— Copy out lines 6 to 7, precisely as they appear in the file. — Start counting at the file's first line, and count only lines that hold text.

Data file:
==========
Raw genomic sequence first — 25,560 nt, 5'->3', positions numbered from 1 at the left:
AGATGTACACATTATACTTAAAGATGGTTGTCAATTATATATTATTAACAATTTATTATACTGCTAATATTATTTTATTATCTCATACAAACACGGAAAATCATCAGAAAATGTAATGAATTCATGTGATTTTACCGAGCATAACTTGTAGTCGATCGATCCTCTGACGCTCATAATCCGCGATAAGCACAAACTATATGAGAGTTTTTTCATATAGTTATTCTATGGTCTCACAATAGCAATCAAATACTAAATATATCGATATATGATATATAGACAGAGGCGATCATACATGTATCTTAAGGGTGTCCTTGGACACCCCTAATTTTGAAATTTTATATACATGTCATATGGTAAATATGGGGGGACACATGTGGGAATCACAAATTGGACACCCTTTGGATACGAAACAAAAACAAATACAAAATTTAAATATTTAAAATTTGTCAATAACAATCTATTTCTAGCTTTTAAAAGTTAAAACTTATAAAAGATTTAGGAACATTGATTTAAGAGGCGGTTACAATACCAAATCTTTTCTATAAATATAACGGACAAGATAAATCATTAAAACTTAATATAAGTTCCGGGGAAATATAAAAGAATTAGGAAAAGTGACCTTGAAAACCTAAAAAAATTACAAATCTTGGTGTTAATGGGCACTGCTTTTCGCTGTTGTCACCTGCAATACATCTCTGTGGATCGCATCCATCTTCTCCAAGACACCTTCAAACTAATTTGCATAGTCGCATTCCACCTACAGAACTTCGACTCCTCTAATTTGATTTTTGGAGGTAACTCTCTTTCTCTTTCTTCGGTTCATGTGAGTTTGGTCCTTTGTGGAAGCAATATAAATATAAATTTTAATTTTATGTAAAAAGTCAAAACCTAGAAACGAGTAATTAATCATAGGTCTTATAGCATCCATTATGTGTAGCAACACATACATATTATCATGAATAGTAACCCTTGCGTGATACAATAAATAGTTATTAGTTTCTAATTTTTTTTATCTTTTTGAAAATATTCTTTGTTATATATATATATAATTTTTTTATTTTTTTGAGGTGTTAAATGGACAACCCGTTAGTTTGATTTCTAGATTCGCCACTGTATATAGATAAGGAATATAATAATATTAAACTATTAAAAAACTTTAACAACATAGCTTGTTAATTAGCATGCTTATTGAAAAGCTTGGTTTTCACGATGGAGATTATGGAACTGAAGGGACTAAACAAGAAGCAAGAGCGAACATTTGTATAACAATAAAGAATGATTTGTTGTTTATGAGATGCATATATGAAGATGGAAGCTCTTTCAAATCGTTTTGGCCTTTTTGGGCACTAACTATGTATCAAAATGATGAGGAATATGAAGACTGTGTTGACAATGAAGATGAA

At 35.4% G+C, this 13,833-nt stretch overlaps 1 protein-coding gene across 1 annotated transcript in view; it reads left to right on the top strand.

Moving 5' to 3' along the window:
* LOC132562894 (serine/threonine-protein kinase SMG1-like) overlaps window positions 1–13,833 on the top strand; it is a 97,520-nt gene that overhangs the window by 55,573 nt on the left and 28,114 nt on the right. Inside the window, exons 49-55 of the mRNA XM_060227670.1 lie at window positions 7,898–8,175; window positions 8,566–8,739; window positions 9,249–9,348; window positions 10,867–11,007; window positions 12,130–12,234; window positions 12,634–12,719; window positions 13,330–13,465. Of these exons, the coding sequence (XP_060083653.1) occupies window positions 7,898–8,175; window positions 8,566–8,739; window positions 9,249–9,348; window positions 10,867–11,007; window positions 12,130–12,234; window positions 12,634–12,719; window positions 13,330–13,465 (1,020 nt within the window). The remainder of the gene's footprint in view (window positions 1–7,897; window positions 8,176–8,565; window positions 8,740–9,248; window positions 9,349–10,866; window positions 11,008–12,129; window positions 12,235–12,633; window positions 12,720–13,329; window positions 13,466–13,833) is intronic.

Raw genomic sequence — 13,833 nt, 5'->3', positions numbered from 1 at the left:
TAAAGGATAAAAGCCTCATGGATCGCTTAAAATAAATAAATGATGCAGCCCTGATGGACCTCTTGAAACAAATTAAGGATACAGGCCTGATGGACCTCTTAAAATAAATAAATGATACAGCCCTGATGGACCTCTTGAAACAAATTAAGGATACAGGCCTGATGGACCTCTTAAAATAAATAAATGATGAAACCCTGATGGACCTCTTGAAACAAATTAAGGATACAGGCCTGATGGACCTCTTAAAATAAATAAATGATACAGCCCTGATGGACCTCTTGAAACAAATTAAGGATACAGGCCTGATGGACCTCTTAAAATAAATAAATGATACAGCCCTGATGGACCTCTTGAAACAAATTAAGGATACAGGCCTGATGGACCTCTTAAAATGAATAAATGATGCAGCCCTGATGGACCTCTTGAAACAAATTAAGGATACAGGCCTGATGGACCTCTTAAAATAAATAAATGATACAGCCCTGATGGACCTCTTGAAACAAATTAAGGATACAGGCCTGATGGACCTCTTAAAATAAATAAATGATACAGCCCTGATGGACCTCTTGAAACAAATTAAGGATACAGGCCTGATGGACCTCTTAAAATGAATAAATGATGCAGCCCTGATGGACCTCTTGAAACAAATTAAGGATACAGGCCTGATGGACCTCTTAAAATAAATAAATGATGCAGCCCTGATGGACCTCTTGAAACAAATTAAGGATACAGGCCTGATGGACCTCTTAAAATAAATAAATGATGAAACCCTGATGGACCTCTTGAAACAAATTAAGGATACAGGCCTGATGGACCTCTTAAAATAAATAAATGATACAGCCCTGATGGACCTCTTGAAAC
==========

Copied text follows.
Raw genomic sequence — 13,833 nt, 5'->3', positions numbered from 1 at the left:
TAAAGGATAAAAGCCTCATGGATCGCTTAAAATAAATAAATGATGCAGCCCTGATGGACCTCTTGAAACAAATTAAGGATACAGGCCTGATGGACCTCTTAAAATAAATAAATGATACAGCCCTGATGGACCTCTTGAAACAAATTAAGGATACAGGCCTGATGGACCTCTTAAAATAAATAAATGATGAAACCCTGATGGACCTCTTGAAACAAATTAAGGATACAGGCCTGATGGACCTCTTAAAATAAATAAATGATACAGCCCTGATGGACCTCTTGAAACAAATTAAGGATACAGGCCTGATGGACCTCTTAAAATAAATAAATGATACAGCCCTGATGGACCTCTTGAAACAAATTAAGGATACAGGCCTGATGGACCTCTTAAAATGAATAAATGATGCAGCCCTGATGGACCTCTTGAAACAAATTAAGGATACAGGCCTGATGGACCTCTTAAAATAAATAAATGATACAGCCCTGATGGACCTCTTGAAACAAATTAAGGATACAGGCCTGATGGACCTCTTAAAATAAATAAATGATACAGCCCTGATGGACCTCTTGAAACAAATTAAGGATACAGGCCTGATGGACCTCTTAAAATGAATAAATGATGCAGCCCTGATGGACCTCTTGAAACAAATTAAGGATACAGGCCTGATGGACCTCTTAAAATAAATAAATGATGCAGCCCTGATGGACCTCTTGAAACAAATTAAGGATACAGGCCTGATGGACCTCTTAAAATAAATAAATGATGAAACCCTGATGGACCTCTTGAAACAAATTAAGGATACAGGCCTGATGGACCTCTTAAAATAAATAAATGATACAGCCCTGATGGACCTCTTGAAAC